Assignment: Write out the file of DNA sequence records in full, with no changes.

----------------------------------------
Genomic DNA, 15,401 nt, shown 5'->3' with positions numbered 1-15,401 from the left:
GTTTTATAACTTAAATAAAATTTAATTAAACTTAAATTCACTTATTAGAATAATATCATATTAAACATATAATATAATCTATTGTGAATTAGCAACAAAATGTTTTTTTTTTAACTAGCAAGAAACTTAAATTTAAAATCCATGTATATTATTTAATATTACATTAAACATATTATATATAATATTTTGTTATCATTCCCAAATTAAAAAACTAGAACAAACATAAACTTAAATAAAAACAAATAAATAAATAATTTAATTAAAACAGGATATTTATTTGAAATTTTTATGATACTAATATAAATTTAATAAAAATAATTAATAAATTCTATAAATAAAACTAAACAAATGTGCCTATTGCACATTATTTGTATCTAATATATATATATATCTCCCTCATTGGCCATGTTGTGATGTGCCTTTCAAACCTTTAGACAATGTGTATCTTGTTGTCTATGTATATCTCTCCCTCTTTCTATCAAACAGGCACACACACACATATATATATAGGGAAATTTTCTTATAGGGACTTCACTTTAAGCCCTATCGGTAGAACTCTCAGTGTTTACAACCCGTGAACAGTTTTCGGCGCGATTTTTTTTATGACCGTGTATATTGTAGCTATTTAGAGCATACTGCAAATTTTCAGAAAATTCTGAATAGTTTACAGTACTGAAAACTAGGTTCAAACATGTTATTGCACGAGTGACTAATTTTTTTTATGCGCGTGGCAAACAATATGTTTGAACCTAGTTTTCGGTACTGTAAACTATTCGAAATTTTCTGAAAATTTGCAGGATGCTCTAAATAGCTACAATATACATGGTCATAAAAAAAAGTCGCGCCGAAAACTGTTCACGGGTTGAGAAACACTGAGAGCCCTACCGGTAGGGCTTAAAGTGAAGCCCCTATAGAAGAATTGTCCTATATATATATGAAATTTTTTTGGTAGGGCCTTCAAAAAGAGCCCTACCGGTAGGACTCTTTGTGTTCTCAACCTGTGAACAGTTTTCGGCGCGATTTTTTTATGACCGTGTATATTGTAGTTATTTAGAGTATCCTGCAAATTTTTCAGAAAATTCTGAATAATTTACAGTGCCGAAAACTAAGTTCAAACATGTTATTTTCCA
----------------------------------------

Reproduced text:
Genomic DNA, 15,401 nt, shown 5'->3' with positions numbered 1-15,401 from the left:
GTTTTATAACTTAAATAAAATTTAATTAAACTTAAATTCACTTATTAGAATAATATCATATTAAACATATAATATAATCTATTGTGAATTAGCAACAAAATGTTTTTTTTTTAACTAGCAAGAAACTTAAATTTAAAATCCATGTATATTATTTAATATTACATTAAACATATTATATATAATATTTTGTTATCATTCCCAAATTAAAAAACTAGAACAAACATAAACTTAAATAAAAACAAATAAATAAATAATTTAATTAAAACAGGATATTTATTTGAAATTTTTATGATACTAATATAAATTTAATAAAAATAATTAATAAATTCTATAAATAAAACTAAACAAATGTGCCTATTGCACATTATTTGTATCTAATATATATATATATCTCCCTCATTGGCCATGTTGTGATGTGCCTTTCAAACCTTTAGACAATGTGTATCTTGTTGTCTATGTATATCTCTCCCTCTTTCTATCAAACAGGCACACACACACATATATATATAGGGAAATTTTCTTATAGGGACTTCACTTTAAGCCCTATCGGTAGAACTCTCAGTGTTTACAACCCGTGAACAGTTTTCGGCGCGATTTTTTTTATGACCGTGTATATTGTAGCTATTTAGAGCATACTGCAAATTTTCAGAAAATTCTGAATAGTTTACAGTACTGAAAACTAGGTTCAAACATGTTATTGCACGAGTGACTAATTTTTTTTATGCGCGTGGCAAACAATATGTTTGAACCTAGTTTTCGGTACTGTAAACTATTCGAAATTTTCTGAAAATTTGCAGGATGCTCTAAATAGCTACAATATACATGGTCATAAAAAAAAGTCGCGCCGAAAACTGTTCACGGGTTGAGAAACACTGAGAGCCCTACCGGTAGGGCTTAAAGTGAAGCCCCTATAGAAGAATTGTCCTATATATATATGAAATTTTTTTGGTAGGGCCTTCAAAAAGAGCCCTACCGGTAGGACTCTTTGTGTTCTCAACCTGTGAACAGTTTTCGGCGCGATTTTTTTATGACCGTGTATATTGTAGTTATTTAGAGTATCCTGCAAATTTTTCAGAAAATTCTGAATAATTTACAGTGCCGAAAACTAAGTTCAAACATGTTATTTTCCA